New answers tagged beer-styles
I'm with everyone else. 5-7 days. To get that super hoppy aroma though, I've only been able to get that by using a hop back with first-wort and dry-hopping (clone W. Coast ipa, greenflash). For less than $30 I built a hop back and filtered the wort through loose leaf hops of the same or similar variety I was already pellet-hopping, just prior to chilling, ...
You should be get a pretty good hop aroma with just dry hopping for the last couple of days in primary. That's always been my plan of attack and it's worked well compared to dry hopping at other periods of primary.
YMMV, but when we do it, we'll actually wait until primary is nearly finished before dry hopping. If you move to secondary, you could actually pull it off the yeast cake for re-use without getting a ton of hops stuck in your yeast. 4-7 days is good at the end of primary/beginning of secondary should get you want you're after. If you're looking for a HUGE ...
Trial and error. There is no definite answer. I haven't achieved yet great aroma, so far dry hopped in primary in last couple days. I would add 5 oz per 10gl. Read an article saying its better to dry hop it in keg or closed vessel. Aromas can escape with CO2.
I have never heard of this in the beer world but in the wine world "legs" are formed as the liquid moves down the glass after being swirled or having been drank. The appearance is different than lacing from a beer as legs appear as long drooping lines and lacing (as you know) resembles lace-y material and appears more like dried foam.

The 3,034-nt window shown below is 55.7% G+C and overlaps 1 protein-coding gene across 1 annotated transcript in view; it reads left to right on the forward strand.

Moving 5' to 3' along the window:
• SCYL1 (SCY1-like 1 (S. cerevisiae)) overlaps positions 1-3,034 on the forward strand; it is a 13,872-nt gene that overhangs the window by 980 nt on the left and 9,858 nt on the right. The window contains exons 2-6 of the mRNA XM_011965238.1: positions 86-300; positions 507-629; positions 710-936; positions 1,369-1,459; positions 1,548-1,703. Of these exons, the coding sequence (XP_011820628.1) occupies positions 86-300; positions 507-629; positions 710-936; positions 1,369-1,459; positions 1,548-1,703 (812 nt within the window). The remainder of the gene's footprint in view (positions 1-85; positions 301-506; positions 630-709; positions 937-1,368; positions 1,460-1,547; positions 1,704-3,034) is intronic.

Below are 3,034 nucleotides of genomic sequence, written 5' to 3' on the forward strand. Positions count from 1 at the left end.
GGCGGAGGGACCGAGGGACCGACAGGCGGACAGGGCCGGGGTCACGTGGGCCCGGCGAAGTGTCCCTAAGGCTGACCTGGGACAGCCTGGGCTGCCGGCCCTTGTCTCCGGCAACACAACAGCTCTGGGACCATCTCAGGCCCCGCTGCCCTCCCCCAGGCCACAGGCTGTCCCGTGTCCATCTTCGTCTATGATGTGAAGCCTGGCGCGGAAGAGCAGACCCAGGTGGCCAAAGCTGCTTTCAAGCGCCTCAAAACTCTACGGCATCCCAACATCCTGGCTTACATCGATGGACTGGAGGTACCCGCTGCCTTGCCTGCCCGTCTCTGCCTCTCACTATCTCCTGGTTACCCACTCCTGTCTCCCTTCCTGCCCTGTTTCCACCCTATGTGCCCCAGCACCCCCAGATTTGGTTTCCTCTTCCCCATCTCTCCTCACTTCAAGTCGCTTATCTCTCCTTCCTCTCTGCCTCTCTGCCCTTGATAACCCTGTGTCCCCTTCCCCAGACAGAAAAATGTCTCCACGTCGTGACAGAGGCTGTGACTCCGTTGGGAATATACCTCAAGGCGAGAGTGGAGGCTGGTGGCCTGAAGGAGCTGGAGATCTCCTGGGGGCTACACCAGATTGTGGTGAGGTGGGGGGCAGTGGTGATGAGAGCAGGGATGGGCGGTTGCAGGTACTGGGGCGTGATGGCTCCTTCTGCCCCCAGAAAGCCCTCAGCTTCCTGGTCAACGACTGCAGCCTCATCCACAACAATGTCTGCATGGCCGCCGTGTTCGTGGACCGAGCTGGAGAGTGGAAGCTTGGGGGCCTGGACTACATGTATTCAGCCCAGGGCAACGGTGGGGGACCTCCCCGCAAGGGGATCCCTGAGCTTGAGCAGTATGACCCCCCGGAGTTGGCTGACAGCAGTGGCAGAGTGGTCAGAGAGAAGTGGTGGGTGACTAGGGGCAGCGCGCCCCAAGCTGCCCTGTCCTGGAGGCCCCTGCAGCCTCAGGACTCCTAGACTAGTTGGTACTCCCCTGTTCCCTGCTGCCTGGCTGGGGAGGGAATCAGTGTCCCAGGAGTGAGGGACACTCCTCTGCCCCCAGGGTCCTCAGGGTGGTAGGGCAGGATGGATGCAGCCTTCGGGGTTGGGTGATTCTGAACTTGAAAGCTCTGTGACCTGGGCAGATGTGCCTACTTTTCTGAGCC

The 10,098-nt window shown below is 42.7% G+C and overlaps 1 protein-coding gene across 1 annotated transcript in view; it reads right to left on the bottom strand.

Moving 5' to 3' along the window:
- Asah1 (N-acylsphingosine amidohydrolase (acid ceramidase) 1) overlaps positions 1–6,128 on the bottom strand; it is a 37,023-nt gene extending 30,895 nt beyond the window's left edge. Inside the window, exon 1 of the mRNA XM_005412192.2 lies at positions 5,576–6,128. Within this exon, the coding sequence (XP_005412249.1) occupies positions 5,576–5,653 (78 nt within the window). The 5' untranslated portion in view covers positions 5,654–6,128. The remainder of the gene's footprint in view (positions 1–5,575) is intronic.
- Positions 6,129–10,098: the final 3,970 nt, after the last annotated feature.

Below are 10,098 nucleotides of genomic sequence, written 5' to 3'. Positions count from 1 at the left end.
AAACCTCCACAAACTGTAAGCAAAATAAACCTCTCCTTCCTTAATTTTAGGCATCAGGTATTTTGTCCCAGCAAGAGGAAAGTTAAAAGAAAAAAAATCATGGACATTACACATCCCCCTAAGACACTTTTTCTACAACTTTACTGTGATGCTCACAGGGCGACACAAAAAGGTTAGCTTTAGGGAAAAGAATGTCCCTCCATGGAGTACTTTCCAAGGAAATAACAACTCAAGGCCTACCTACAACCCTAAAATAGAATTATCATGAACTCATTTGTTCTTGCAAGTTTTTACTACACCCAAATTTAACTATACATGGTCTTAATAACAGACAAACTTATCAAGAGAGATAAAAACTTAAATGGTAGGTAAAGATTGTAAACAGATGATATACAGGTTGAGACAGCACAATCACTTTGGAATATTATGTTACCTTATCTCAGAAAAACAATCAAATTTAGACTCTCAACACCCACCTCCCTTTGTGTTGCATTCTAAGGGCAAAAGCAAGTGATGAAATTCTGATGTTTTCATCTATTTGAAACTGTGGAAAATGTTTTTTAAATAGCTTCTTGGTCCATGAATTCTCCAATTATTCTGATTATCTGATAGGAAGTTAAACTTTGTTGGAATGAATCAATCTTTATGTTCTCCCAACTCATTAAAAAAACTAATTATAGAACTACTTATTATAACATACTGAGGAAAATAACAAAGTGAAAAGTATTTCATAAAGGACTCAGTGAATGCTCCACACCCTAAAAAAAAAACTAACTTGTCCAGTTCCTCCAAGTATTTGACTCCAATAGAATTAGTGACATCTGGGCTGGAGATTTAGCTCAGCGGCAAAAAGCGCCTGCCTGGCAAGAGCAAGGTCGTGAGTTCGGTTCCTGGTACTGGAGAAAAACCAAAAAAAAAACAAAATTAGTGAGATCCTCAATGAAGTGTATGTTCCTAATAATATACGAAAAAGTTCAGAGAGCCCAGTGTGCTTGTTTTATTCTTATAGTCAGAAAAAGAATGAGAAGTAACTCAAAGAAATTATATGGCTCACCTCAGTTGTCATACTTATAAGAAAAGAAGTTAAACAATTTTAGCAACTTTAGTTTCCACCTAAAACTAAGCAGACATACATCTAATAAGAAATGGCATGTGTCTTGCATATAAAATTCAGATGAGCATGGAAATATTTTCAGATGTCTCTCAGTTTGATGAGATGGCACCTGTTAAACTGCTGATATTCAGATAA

As I understand it, this term comes from the wine world, where it refers to the patterns the glycerine makes on the inside of the glass. Glycerine (glyceryl alcohol or glycerol) is decidedly thicker than ethanol or water, so it forms a clear syrupy ring from which droplets or streamers trail down toward the surface of the beverage. Here's an image of leggy ...
an american milk stout maybe a sour beer. Brett beers, but brett, may eat some of the sweetner or convert them into unknowns....with weird flavors....(recently i found out brett ferments lactose and some hop compounds.) Im sure there are others, but those are the ones that came to mind.
You want your beer to be hoppy-fresh... Unfortunately, hoppy profile fades away with time. I'm not sure at what rate, but trust me, there is a difference in freshly brewed IPA (brewery fresh) vs the 1 or 2 month old. If you save couple of bottles for the future, you can compare. So, usually when you look at the recipes, it says to dry-hop it in last 5-7. ...
How are you planning to introduce the stevia? Are you growing the plant and plan to extract yourself, buying it as a sweetner, etc? If dried, then place in a hop bag with a lighter ale or lager in secondary and/or kegging. If fresh, then place fresh leaves in container with vodka for 36hrs to extract. Can either cook (but not boil) liquid to condense or ...
I would try a stout, make it dryer than you usually would, and then add a little to sweeten it back to a balanced level. Equally if you ever find you have an over attenuated beer that is lacking the balancing sweetness, you may try adding a little.
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